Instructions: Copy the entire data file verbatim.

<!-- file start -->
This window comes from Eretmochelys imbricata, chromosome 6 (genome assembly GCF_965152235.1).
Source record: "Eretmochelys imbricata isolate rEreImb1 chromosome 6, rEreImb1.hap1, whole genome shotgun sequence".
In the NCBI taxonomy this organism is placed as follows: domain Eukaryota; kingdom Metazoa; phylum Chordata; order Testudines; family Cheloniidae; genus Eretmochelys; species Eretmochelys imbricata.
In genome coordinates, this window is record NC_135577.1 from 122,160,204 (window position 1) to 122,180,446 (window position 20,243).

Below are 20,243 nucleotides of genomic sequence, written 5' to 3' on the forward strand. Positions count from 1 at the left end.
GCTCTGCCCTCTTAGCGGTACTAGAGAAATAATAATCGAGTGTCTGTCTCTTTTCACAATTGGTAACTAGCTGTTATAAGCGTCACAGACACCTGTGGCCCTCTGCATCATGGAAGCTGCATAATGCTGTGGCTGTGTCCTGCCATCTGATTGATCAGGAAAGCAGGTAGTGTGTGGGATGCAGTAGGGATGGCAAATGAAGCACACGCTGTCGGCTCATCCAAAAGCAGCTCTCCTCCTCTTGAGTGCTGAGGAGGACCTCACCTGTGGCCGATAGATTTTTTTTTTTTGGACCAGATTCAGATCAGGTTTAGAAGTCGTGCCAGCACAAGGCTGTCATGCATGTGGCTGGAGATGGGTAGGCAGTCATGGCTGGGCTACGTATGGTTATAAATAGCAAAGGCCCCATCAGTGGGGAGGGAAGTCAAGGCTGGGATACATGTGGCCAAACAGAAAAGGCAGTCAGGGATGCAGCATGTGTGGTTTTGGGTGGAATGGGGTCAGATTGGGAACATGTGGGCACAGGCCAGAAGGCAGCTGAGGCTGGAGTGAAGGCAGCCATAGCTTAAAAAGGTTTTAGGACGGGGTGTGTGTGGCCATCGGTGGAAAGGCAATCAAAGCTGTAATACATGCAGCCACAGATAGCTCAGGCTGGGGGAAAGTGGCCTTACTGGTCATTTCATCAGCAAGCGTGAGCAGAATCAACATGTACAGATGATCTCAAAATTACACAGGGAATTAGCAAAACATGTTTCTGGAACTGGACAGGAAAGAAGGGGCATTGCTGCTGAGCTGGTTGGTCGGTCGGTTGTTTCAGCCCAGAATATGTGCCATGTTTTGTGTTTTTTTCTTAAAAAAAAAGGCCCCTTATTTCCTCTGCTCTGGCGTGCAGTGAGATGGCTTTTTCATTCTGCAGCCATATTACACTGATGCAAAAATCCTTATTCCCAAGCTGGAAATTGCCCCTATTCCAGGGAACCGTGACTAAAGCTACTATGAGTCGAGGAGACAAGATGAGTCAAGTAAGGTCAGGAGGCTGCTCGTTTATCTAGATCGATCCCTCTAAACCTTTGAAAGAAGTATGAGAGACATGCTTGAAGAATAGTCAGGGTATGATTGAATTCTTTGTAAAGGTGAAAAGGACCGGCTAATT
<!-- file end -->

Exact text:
This window comes from Eretmochelys imbricata, chromosome 6 (genome assembly GCF_965152235.1).
Source record: "Eretmochelys imbricata isolate rEreImb1 chromosome 6, rEreImb1.hap1, whole genome shotgun sequence".
In the NCBI taxonomy this organism is placed as follows: domain Eukaryota; kingdom Metazoa; phylum Chordata; order Testudines; family Cheloniidae; genus Eretmochelys; species Eretmochelys imbricata.
In genome coordinates, this window is record NC_135577.1 from 122,160,204 (window position 1) to 122,180,446 (window position 20,243).

Below are 20,243 nucleotides of genomic sequence, written 5' to 3' on the forward strand. Positions count from 1 at the left end.
GCTCTGCCCTCTTAGCGGTACTAGAGAAATAATAATCGAGTGTCTGTCTCTTTTCACAATTGGTAACTAGCTGTTATAAGCGTCACAGACACCTGTGGCCCTCTGCATCATGGAAGCTGCATAATGCTGTGGCTGTGTCCTGCCATCTGATTGATCAGGAAAGCAGGTAGTGTGTGGGATGCAGTAGGGATGGCAAATGAAGCACACGCTGTCGGCTCATCCAAAAGCAGCTCTCCTCCTCTTGAGTGCTGAGGAGGACCTCACCTGTGGCCGATAGATTTTTTTTTTTTGGACCAGATTCAGATCAGGTTTAGAAGTCGTGCCAGCACAAGGCTGTCATGCATGTGGCTGGAGATGGGTAGGCAGTCATGGCTGGGCTACGTATGGTTATAAATAGCAAAGGCCCCATCAGTGGGGAGGGAAGTCAAGGCTGGGATACATGTGGCCAAACAGAAAAGGCAGTCAGGGATGCAGCATGTGTGGTTTTGGGTGGAATGGGGTCAGATTGGGAACATGTGGGCACAGGCCAGAAGGCAGCTGAGGCTGGAGTGAAGGCAGCCATAGCTTAAAAAGGTTTTAGGACGGGGTGTGTGTGGCCATCGGTGGAAAGGCAATCAAAGCTGTAATACATGCAGCCACAGATAGCTCAGGCTGGGGGAAAGTGGCCTTACTGGTCATTTCATCAGCAAGCGTGAGCAGAATCAACATGTACAGATGATCTCAAAATTACACAGGGAATTAGCAAAACATGTTTCTGGAACTGGACAGGAAAGAAGGGGCATTGCTGCTGAGCTGGTTGGTCGGTCGGTTGTTTCAGCCCAGAATATGTGCCATGTTTTGTGTTTTTTTCTTAAAAAAAAAGGCCCCTTATTTCCTCTGCTCTGGCGTGCAGTGAGATGGCTTTTTCATTCTGCAGCCATATTACACTGATGCAAAAATCCTTATTCCCAAGCTGGAAATTGCCCCTATTCCAGGGAACCGTGACTAAAGCTACTATGAGTCGAGGAGACAAGATGAGTCAAGTAAGGTCAGGAGGCTGCTCGTTTATCTAGATCGATCCCTCTAAACCTTTGAAAGAAGTATGAGAGACATGCTTGAAGAATAGTCAGGGTATGATTGAATTCTTTGTAAAGGTGAAAAGGACCGGCTAATT